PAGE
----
In a book titled The Secret Teachings of All Ages, Manly P. Hall describes the basic evolution of this ancient tradition and Plato’s role in it as follows:   


“There are…but few mature minds in the world; and thus it was that the philosophic - religious doctrine of the pagans were divided to meet the needs of these two fundamental groups of human intellect – one philosophic, the other incapable of appreciating the deeper mysteries of life. To the discerning few were revealed the esoteric, or spiritual, teachings, while the unqualified many received only the literal, or exoteric, interpretations. In order to make simple the great truths of Nature and the abstract principles of natural law, the vital forces of the universe were personified, becoming the gods and goddesses of the ancient mythologies. While the ignorant multitudes brought their offering to the altars of Priapus and Pan (deities representing the procreative energies), the wise recognized in these marble statues only symbolic concretions of great abstract truths…These individuals were usually banded together, forming seclusive philosophic and religious schools. The more important of these groups were known as the Mysteries… Plato, an initiate of one of these sacred orders, was severely criticized because in his writing he revealed to the public many of the secret philosophic principles of the Mysteries.” (p. 40)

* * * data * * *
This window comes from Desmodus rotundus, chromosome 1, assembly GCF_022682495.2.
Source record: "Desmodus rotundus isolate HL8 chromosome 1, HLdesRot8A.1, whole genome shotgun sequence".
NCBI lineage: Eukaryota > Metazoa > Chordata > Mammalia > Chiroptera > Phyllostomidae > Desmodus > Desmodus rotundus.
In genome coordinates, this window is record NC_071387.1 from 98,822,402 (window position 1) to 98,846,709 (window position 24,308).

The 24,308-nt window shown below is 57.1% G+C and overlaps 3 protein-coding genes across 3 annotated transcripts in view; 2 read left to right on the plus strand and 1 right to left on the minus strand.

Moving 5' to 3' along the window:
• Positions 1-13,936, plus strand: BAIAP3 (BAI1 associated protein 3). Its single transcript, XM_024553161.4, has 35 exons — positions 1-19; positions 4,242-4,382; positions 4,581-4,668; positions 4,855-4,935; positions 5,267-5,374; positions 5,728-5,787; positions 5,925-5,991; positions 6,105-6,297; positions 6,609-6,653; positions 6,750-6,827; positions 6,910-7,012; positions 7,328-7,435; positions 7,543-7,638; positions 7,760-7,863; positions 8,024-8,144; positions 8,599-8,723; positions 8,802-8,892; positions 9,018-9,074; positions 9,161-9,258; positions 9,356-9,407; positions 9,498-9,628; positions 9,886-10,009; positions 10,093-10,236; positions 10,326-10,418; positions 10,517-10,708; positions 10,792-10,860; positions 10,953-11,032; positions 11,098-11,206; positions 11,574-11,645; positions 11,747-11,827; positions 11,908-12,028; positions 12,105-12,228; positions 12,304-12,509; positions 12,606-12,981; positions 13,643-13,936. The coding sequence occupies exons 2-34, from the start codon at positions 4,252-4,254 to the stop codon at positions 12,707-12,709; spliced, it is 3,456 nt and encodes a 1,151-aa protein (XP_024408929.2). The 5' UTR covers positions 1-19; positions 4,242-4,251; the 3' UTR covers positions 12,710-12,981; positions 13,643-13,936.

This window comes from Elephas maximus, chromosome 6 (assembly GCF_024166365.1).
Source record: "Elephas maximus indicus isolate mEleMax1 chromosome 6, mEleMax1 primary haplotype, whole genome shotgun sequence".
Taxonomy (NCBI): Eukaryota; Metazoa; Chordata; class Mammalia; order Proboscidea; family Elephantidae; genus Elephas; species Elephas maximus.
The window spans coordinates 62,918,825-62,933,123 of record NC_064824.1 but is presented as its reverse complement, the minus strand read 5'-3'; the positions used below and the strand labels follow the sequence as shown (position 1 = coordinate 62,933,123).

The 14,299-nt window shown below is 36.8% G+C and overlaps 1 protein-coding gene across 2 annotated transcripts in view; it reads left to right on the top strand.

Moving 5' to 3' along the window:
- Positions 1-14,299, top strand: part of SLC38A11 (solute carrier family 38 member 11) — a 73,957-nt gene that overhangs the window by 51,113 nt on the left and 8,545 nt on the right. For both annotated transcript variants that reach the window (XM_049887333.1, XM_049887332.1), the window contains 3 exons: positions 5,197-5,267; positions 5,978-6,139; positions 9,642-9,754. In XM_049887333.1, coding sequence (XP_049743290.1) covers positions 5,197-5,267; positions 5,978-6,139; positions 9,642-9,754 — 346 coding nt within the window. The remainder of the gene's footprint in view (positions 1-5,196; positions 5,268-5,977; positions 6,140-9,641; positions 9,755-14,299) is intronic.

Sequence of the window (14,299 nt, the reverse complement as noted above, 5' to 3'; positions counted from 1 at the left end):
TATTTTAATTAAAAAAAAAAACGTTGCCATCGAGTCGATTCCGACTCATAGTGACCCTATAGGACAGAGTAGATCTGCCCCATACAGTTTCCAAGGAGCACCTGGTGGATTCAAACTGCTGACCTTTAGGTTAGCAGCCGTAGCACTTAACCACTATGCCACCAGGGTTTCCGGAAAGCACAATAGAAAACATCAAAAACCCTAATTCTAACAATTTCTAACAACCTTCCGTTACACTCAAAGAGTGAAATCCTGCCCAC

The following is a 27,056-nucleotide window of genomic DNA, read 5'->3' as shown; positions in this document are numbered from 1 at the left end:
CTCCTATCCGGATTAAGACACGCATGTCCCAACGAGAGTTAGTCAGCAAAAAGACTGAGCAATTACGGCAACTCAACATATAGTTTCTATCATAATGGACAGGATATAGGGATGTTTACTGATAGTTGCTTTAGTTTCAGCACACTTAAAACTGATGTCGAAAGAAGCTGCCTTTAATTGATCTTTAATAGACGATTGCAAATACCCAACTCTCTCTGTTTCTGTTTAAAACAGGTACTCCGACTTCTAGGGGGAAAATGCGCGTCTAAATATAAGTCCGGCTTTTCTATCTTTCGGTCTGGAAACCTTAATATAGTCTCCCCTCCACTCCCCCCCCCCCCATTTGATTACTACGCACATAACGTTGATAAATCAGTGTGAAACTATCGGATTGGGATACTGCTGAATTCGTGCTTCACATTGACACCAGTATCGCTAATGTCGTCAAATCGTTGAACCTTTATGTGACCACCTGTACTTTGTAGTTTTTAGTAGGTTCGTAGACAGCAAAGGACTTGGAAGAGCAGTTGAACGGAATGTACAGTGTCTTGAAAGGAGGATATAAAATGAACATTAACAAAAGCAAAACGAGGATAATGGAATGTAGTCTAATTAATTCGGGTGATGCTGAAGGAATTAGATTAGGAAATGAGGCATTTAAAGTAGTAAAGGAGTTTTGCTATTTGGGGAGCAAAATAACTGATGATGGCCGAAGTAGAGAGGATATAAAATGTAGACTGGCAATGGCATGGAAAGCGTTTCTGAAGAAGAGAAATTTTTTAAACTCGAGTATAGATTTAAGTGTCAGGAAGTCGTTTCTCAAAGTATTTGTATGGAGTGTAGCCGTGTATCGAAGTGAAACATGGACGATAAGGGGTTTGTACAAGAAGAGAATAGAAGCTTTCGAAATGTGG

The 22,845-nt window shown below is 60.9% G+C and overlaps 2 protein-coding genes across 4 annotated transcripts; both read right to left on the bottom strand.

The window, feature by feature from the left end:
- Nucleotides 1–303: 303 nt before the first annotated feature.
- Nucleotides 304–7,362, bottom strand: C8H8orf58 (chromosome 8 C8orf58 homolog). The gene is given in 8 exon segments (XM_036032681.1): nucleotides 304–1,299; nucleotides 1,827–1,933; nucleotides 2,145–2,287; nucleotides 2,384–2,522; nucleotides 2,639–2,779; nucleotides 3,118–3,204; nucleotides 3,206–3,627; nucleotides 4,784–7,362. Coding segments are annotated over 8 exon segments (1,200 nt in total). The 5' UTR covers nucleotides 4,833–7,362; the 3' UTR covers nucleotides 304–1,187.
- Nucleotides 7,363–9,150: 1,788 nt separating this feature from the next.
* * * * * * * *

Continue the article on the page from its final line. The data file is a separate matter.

According to Hall as well as other scholars, most notably Charles François Dupuis, James Frazer, Jane Harrison, Robert Graves, Joseph Campbell and others, the tradition of expressing the universal relationship in nature between structure and substance in a form of a secret doctrine on the immortality of the soul is rooted in myths of early religions (e.g. Babylonian, Egyptian, Persian, Greek etc.) and flowered in the symbolic language of poetry and philosophy.


In a work which holds a special kinship to the current discussion, titled Hamlet’s Mill, the authors, Giorgio De Santillana and Hertha Von Dechend write the following: